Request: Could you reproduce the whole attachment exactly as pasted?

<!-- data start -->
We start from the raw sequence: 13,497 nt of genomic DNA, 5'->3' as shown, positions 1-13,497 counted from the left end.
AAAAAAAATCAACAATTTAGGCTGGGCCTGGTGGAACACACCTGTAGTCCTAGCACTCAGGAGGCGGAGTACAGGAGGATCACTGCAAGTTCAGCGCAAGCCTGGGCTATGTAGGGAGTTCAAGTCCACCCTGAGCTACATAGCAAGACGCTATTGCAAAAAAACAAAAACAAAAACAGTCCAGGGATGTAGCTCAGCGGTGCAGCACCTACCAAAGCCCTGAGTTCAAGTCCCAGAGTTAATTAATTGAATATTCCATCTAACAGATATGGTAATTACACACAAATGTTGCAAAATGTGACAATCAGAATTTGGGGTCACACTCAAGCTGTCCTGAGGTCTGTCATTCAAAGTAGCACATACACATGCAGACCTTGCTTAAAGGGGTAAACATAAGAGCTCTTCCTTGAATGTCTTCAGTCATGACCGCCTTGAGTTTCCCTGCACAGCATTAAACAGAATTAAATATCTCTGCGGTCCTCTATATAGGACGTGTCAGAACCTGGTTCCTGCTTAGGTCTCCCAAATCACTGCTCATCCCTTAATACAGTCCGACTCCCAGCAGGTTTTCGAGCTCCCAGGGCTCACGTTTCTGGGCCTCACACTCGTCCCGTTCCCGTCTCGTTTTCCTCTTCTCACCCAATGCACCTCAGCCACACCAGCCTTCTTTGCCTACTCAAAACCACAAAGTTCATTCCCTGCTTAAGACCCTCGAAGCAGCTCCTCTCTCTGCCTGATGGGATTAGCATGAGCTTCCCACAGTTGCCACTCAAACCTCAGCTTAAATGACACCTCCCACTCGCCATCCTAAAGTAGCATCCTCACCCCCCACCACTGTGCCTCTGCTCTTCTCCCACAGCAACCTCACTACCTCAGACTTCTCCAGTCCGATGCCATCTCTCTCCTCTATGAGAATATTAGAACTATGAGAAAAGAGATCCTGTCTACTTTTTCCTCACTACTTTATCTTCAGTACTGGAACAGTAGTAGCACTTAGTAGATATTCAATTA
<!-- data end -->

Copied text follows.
We start from the raw sequence: 13,497 nt of genomic DNA, 5'->3' as shown, positions 1-13,497 counted from the left end.
AAAAAAAATCAACAATTTAGGCTGGGCCTGGTGGAACACACCTGTAGTCCTAGCACTCAGGAGGCGGAGTACAGGAGGATCACTGCAAGTTCAGCGCAAGCCTGGGCTATGTAGGGAGTTCAAGTCCACCCTGAGCTACATAGCAAGACGCTATTGCAAAAAAACAAAAACAAAAACAGTCCAGGGATGTAGCTCAGCGGTGCAGCACCTACCAAAGCCCTGAGTTCAAGTCCCAGAGTTAATTAATTGAATATTCCATCTAACAGATATGGTAATTACACACAAATGTTGCAAAATGTGACAATCAGAATTTGGGGTCACACTCAAGCTGTCCTGAGGTCTGTCATTCAAAGTAGCACATACACATGCAGACCTTGCTTAAAGGGGTAAACATAAGAGCTCTTCCTTGAATGTCTTCAGTCATGACCGCCTTGAGTTTCCCTGCACAGCATTAAACAGAATTAAATATCTCTGCGGTCCTCTATATAGGACGTGTCAGAACCTGGTTCCTGCTTAGGTCTCCCAAATCACTGCTCATCCCTTAATACAGTCCGACTCCCAGCAGGTTTTCGAGCTCCCAGGGCTCACGTTTCTGGGCCTCACACTCGTCCCGTTCCCGTCTCGTTTTCCTCTTCTCACCCAATGCACCTCAGCCACACCAGCCTTCTTTGCCTACTCAAAACCACAAAGTTCATTCCCTGCTTAAGACCCTCGAAGCAGCTCCTCTCTCTGCCTGATGGGATTAGCATGAGCTTCCCACAGTTGCCACTCAAACCTCAGCTTAAATGACACCTCCCACTCGCCATCCTAAAGTAGCATCCTCACCCCCCACCACTGTGCCTCTGCTCTTCTCCCACAGCAACCTCACTACCTCAGACTTCTCCAGTCCGATGCCATCTCTCTCCTCTATGAGAATATTAGAACTATGAGAAAAGAGATCCTGTCTACTTTTTCCTCACTACTTTATCTTCAGTACTGGAACAGTAGTAGCACTTAGTAGATATTCAATTA